US NEWS Kansas City school district to host listening sessions following...

Kansas City school district to host listening sessions following backlash over banning of ‘safe space’ signs for LGBTQ kids

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Kansas City school officials who ordered high school teachers to remove LGBTQ-inclusive cards and stickers from classrooms earlier this week now want to hear feedback from the community, following widespread criticism.

On Monday, members of the Grain Valley School Board in Kansas City, Mo. sent an email to parents saying that after receiving concerns about “the display by some high school teachers to signal students could feel safe approaching them regarding personal LGBTQ questions,” they had “directed the administration to have the cards and stickers removed.”

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According to district officials, the signs — which read “Safe Space for All” written over a Pride rainbow background — were not necessary, because every classroom should be a safe place for all students, and not just the ones whose teachers choose to display a particular sign or message.

“We remain committed to providing professional development to help our staff create a safe, collaborative, and inclusive environment, consistent with our core beliefs, where each student feels a sense of belonging. The use of these cards, however, is determined to not be an appropriate step at this time,” the officials said in a statement.

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The move was met with immediate backlash, with many parents and students saying that the signs are crucial for LGBTQ students to feel safe at school.

Just two hours after school officials announced their decision, a group of students took to the streets to show their support for their LGBTQ peers.

Criticism was also voiced on social media, with users referring to the move as “scaryso sad,” and “absolutely enraging.”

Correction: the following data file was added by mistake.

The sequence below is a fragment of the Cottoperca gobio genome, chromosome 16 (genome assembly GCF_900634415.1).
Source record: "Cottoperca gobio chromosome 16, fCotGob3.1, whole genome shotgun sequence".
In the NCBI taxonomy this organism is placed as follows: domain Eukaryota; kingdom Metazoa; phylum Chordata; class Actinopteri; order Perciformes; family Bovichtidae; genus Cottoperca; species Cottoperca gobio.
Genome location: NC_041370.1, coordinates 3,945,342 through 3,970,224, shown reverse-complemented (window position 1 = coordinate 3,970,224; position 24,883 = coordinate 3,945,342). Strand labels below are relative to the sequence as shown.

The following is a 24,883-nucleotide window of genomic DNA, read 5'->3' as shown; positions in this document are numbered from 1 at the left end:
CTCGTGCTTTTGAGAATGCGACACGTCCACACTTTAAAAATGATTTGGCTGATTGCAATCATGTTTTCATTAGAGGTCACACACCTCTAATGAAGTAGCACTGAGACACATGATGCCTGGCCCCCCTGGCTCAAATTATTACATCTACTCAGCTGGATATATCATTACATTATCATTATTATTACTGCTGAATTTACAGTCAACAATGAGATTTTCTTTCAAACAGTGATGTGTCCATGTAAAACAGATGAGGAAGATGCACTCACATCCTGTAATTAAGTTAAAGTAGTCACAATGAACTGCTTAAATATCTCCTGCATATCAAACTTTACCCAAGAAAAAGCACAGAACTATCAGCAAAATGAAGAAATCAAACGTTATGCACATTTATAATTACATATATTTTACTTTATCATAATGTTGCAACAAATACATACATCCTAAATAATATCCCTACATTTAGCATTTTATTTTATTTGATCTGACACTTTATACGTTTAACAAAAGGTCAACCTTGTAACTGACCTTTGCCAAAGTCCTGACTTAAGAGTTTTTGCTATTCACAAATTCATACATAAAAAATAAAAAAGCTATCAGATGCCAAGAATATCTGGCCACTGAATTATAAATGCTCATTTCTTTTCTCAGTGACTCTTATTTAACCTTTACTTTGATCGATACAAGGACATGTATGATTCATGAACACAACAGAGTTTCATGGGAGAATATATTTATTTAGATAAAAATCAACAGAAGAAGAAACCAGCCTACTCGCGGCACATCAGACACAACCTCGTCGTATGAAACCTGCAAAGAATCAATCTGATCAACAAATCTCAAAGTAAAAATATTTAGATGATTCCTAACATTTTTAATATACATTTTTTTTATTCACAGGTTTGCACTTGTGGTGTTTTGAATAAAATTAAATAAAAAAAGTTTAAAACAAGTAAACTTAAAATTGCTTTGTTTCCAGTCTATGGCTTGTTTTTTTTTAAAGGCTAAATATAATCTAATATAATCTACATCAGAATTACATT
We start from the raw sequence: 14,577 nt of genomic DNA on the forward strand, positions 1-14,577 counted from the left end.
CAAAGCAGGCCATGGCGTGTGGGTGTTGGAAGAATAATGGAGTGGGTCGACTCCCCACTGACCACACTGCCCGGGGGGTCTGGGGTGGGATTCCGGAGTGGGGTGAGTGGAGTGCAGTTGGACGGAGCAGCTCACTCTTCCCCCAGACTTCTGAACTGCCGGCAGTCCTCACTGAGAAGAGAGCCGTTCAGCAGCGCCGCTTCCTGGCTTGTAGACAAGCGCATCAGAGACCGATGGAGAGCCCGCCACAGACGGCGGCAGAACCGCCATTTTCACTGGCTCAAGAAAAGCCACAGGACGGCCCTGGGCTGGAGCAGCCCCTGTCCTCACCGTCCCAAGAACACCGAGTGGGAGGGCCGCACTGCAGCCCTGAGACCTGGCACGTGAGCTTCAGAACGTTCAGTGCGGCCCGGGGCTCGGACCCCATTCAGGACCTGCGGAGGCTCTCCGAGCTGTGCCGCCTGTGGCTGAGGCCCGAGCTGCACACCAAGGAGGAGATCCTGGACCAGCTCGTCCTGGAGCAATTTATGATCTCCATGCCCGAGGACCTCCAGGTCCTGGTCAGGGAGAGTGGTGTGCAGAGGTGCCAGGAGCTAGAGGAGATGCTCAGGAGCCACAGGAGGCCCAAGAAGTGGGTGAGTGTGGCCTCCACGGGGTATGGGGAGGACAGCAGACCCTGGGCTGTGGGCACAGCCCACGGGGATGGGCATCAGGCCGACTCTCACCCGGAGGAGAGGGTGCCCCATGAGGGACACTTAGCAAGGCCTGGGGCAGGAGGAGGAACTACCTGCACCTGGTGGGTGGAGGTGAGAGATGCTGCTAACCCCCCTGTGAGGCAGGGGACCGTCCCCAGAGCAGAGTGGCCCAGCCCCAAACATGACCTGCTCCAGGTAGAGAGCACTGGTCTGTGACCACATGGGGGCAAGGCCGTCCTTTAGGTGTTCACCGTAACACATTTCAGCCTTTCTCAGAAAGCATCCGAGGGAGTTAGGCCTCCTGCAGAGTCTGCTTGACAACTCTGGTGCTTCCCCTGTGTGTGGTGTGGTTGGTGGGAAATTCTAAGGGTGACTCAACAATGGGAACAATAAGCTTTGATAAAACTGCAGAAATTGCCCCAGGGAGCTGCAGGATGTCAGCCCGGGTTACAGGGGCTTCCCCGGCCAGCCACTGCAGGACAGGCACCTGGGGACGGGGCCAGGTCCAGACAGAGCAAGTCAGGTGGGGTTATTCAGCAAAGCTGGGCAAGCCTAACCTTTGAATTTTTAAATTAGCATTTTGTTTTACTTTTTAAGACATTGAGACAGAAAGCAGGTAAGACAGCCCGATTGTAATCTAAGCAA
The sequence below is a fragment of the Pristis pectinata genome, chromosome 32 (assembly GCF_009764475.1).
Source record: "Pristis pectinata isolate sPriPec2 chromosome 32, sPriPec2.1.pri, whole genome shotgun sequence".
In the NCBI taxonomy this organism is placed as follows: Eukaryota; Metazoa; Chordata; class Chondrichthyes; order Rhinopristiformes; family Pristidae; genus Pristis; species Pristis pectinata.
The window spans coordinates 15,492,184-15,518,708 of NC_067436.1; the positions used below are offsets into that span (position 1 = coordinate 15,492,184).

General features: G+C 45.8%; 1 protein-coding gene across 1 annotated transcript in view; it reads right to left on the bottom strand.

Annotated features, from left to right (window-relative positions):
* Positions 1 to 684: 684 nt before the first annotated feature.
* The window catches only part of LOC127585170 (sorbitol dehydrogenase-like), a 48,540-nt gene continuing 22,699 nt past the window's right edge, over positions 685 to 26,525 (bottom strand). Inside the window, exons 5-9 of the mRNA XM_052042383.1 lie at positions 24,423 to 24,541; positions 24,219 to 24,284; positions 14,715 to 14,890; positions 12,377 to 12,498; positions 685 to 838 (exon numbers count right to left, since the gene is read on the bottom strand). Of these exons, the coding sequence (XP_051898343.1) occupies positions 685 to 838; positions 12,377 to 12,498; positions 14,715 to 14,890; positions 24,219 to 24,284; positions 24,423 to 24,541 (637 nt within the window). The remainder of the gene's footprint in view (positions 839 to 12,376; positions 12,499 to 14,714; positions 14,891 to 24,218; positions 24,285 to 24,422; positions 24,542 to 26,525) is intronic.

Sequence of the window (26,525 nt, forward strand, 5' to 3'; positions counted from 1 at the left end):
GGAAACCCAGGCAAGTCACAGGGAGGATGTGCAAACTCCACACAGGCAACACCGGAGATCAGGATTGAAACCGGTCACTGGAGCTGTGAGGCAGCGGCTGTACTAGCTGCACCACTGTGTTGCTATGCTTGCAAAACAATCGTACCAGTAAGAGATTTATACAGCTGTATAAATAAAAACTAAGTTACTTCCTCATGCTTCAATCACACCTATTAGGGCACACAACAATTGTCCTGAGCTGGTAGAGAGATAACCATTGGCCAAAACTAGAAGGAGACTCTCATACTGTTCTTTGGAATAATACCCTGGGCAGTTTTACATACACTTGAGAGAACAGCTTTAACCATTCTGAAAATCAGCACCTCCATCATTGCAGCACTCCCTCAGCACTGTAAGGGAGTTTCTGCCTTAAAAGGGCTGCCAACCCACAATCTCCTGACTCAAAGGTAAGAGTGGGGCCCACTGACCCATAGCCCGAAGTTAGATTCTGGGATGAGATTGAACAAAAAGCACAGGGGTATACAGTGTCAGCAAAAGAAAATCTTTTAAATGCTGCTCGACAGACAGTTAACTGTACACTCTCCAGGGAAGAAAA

Justice Horn, a Grain Valley graduate who is openly gay and is running for the Jackson County Legislature, tweeted that he tried taking his own life in 2011 “because I was bullied for being gay while attending Grain Valley South Middle School,” added that removing the signs “may save a kid from making a similar decision like I did because we didn’t have these.”

He later tweeted a photo of his younger self, writing that he was “a closeted gay Black kid who was living in Grain Valley, Mo. [who] was pretty involved, but was bullied so much that I believed being gone was better than living – and I acted on that. Thankfully, I was unsuccessful and would move to Blue Springs.”

Speaking with local television station KCTV5, Horn said that those stickers are more than just signs. LGBTQ kids who might “think they don’t they don’t have a place in the world, [that sign] means the world” to them.

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On Tuesday, after facing the ongoing backlash, school officials announced they will soon want to hear from the community, acknowledging that there’s “work ahead” so they can provide a safe and inclusive environment for all kids.

“We appreciate the comments we have received since communicating the decision to remove safe place cards and stickers from high school classrooms. The feedback will help us be better,” the district said in a statement titled “Next Steps Forward as a Community.”

“An inclusive environment is essential, including for our student LGBTQ community. We recognize there is important work ahead of us to ensure an inclusive school environment,” the statement reads, according to KCTV5.

“In the coming weeks, we will host listening sessions for our community stakeholders, so our students, families, and staff have an opportunity for dialogue. School board members and the administration will participate,” officials said.

Dates for the sessions have not been announced, but the district says that the input will be used “to drive the action that will follow so that together we become the school district our community expects.”

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